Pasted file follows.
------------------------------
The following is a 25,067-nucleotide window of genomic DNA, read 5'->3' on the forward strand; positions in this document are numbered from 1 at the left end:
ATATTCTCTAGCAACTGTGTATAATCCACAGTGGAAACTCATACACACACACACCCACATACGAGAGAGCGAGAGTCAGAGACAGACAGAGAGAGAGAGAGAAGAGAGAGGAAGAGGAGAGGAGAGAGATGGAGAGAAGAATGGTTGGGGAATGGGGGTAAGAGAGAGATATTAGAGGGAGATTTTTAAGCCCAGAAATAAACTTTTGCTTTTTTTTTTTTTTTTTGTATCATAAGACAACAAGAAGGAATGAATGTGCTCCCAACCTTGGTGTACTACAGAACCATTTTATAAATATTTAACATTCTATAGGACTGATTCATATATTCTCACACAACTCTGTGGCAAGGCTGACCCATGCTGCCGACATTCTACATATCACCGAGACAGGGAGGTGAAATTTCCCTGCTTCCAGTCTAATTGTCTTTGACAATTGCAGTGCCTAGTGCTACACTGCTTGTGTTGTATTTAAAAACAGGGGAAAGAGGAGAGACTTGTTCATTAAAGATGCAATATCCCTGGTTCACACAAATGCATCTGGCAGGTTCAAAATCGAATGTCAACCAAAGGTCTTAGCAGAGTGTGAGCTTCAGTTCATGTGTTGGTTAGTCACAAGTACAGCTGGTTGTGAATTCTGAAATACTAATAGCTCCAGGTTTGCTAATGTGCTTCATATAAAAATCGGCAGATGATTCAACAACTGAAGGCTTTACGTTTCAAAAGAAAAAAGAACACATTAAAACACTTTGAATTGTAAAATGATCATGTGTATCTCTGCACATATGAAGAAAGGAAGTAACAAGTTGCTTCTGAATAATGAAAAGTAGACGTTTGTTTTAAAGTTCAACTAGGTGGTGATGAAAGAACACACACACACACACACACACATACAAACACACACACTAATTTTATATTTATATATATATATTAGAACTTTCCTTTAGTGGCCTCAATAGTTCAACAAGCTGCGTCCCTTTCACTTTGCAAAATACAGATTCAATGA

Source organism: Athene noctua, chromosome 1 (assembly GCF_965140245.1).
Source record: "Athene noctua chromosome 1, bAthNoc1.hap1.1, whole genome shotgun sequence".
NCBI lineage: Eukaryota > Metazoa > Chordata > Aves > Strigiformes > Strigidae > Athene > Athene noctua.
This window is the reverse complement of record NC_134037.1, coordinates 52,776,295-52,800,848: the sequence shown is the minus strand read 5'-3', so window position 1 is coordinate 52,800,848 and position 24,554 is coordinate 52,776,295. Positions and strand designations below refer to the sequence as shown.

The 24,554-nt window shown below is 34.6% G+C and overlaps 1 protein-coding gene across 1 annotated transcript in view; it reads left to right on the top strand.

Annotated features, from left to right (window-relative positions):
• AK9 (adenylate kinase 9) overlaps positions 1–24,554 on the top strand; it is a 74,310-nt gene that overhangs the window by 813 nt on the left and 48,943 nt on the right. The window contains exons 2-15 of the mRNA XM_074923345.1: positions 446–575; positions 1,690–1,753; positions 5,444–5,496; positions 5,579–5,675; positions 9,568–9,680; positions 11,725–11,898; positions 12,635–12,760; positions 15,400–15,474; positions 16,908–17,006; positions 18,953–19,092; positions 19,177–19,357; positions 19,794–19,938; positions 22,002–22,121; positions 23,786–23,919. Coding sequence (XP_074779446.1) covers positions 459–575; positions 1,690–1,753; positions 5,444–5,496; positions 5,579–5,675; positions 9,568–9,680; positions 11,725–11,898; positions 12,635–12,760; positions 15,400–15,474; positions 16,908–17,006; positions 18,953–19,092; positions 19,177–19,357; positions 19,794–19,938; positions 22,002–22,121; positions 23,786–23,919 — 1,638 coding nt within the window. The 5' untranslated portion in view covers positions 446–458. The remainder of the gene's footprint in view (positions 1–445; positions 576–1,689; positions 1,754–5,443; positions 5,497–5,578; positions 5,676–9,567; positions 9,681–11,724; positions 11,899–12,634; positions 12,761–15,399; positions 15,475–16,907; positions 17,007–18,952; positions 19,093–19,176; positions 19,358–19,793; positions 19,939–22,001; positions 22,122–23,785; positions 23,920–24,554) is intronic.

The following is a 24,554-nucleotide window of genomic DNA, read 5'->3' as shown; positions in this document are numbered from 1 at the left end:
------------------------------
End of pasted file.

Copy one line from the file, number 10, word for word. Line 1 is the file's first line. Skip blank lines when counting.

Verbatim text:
The following is a 24,554-nucleotide window of genomic DNA, read 5'->3' as shown; positions in this document are numbered from 1 at the left end: